|Central American red brocket|
M. temama temama (nominate)
The Central American red brocket (Mazama temama) is a species of brocket deer ranging from southern Mexico, through Central America, to northwestern Colombia.It was formerly treated as a subspecies of the red brocket from South America, but its karyotype has 2n = 50, while the latter's was initially described as having 2n = 68–70. However, a more recent description gives the red brocket a variable karyotype with 2n ranging from 48 to 54, suggesting it represents several species. It is sympatric with the Yucatan brown brocket over part of its range. The species is found in primary and secondary tropical forest at altitudes from sea level to 2800 m. In Mexico, it is regarded as an agricultural pest by bean farmers. It is probably threatened by hunting and deforestation.
The pygmy brocket is a brocket deer species from South America. It is found in Argentina, southern Brazil and Paraguay. It is a small deer with short legs, weighing 15 to 20 kilograms. It is reddish-brown in color.
Brockets or brocket deer are the species of deer in the genus Mazama. They are medium to small in size, and are found in the Yucatán Peninsula, Central and South America, and the island of Trinidad. Most species are primarily found in forests. They are superficially similar to the African duikers and the Asian muntjacs, but unrelated. About 10 species of brocket deer are described.
The red brocket is a species of brocket deer from forests in South America, ranging from northern Argentina to Colombia and the Guianas. It also occurs on the island of Trinidad in the Republic of Trinidad and Tobago.
The gray brocket, also known as the brown brocket, is a species of brocket deer from northern Argentina, Bolivia, southern Peru, eastern and southern Brazil, Paraguay, and Uruguay. It formerly included the Amazonian brown brocket and sometimes also the Yucatan brown brocket as subspecies. Unlike other species of brocket deer in its range, the gray brocket has a gray-brown fur without reddish tones.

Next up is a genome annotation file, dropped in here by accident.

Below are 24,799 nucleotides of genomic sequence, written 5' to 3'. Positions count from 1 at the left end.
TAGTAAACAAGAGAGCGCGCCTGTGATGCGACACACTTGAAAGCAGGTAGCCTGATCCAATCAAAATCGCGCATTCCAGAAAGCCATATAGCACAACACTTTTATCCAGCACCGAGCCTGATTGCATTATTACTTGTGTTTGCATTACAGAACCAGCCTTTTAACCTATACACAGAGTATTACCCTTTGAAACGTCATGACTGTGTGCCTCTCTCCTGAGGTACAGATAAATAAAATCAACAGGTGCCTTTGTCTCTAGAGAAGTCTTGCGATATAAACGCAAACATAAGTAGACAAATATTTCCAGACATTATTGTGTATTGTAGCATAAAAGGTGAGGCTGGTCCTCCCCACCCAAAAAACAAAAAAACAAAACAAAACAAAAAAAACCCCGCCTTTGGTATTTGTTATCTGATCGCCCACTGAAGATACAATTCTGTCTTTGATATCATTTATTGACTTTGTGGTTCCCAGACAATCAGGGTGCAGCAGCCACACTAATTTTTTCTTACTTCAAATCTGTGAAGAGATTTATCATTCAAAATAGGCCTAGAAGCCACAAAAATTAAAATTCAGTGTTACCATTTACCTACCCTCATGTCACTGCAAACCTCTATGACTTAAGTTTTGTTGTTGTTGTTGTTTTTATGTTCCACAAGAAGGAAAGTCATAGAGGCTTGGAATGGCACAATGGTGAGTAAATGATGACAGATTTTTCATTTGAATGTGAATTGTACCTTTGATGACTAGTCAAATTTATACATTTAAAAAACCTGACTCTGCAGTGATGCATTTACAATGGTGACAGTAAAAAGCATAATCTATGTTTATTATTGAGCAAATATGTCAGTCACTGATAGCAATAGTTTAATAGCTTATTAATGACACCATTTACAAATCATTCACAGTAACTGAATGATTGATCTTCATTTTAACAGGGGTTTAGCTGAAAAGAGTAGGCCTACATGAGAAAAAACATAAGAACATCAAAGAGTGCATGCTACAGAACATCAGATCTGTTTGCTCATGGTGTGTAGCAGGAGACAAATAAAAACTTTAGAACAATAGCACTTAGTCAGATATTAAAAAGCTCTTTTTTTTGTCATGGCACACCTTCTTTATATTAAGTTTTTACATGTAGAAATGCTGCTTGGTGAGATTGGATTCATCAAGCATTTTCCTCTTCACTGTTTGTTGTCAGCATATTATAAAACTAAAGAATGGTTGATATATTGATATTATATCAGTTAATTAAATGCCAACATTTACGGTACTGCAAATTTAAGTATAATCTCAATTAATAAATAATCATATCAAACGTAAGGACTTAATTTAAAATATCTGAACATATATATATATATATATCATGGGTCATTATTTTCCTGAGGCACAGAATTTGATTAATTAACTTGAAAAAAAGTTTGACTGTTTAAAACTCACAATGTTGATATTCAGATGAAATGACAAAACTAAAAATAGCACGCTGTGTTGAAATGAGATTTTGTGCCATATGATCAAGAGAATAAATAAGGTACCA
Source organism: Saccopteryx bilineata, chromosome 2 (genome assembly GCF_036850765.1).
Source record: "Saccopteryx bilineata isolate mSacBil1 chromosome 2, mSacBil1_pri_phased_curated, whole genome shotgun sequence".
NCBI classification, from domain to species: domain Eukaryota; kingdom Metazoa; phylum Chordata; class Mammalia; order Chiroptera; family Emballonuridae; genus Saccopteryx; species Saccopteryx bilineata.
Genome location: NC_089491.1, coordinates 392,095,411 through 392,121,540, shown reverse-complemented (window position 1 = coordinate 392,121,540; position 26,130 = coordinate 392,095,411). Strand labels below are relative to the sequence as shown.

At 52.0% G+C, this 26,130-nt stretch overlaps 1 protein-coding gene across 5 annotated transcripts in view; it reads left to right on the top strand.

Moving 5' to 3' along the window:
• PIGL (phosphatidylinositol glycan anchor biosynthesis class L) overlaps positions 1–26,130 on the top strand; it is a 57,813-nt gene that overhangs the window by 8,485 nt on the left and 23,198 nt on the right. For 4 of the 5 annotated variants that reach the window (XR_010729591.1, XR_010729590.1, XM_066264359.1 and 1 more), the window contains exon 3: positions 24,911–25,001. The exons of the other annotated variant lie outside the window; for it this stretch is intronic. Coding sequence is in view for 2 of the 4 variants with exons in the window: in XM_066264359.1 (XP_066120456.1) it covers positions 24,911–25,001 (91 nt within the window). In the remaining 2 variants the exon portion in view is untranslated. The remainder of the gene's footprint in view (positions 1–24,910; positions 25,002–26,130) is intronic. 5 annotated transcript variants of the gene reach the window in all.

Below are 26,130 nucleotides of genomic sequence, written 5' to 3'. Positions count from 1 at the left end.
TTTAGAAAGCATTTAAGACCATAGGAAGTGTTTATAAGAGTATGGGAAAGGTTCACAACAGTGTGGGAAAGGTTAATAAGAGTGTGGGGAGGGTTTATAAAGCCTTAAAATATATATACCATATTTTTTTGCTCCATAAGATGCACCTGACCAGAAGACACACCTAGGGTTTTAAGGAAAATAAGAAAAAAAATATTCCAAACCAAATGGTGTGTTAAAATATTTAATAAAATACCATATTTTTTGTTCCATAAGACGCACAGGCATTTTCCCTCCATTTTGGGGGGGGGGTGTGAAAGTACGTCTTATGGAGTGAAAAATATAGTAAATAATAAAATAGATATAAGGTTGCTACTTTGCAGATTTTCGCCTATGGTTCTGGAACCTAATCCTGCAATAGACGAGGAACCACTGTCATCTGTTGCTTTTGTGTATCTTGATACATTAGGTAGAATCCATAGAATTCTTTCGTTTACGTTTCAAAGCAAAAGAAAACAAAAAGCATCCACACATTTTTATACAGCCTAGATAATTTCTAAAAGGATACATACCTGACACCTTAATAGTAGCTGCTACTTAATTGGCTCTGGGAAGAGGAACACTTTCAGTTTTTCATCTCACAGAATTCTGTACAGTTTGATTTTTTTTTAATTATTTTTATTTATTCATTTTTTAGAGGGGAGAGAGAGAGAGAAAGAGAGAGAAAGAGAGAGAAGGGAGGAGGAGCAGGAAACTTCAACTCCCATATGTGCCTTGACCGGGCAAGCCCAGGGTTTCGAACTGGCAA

Spix's yellow-toothed cavy is a rodent, a cavy species from South America. It is found in Bolivia east of the Andes and much of south central to northeastern Brazil. The species is found in open savanna and semiarid habitats, such as the Cerrado and Caatinga of Brazil. Its karyotype is 2n = 64 and FN = 118.
Juliomys rimofrons, also known as the cleft-headed juliomys, is a South American rodent species in the family Cricetidae. It is found in southern Brazil. The species is arboreal and lives in montane forests. It is threatened because of the small size and fragmentation of its current range. It's karyotype has 2n = 20, FN = 34.
The dwarf brocket, or chunyi, is a small species of deer native to the Andean highlands in western Bolivia and southeastern Peru, where it is found in forest and páramo. Its pelage is reddish-brown with dark grey foreparts and neck. The underparts are lighter brown, and the muzzle short and thick. It weighs around 11 kg.
The little red brocket or swamp brocket, also known as the Ecuador red brocket, is a small, little-studied deer native to the Andes of Colombia, Ecuador and northern Peru, where found in forest and páramo at altitudes between 1,400 and 3,600 metres. It is one of the smallest brocket deer. The coat is reddish, and the legs and crown are blackish. As recently as 1999, some authorities included both the pygmy brocket and Merida brocket as subspecies of the little red brocket.
The Yucatan brown brocket is a small species of deer native to the Yucatán Peninsula of Mexico, Belize and Guatemala. While it is found in humid tropical forest like most other brocket deer, the Yucatan brown brocket also ranges across arid, relatively open habitats. It has been treated as a disjunct subspecies of the gray brocket or a subspecies of the red brocket.
The prehensile-tailed hutia is a species of rodent in the family Capromyidae endemic to Cuba. It is an arboreal foliovore, found in both primary and secondary forest. Its karyotype has 2n = 34 and FN = 54-56.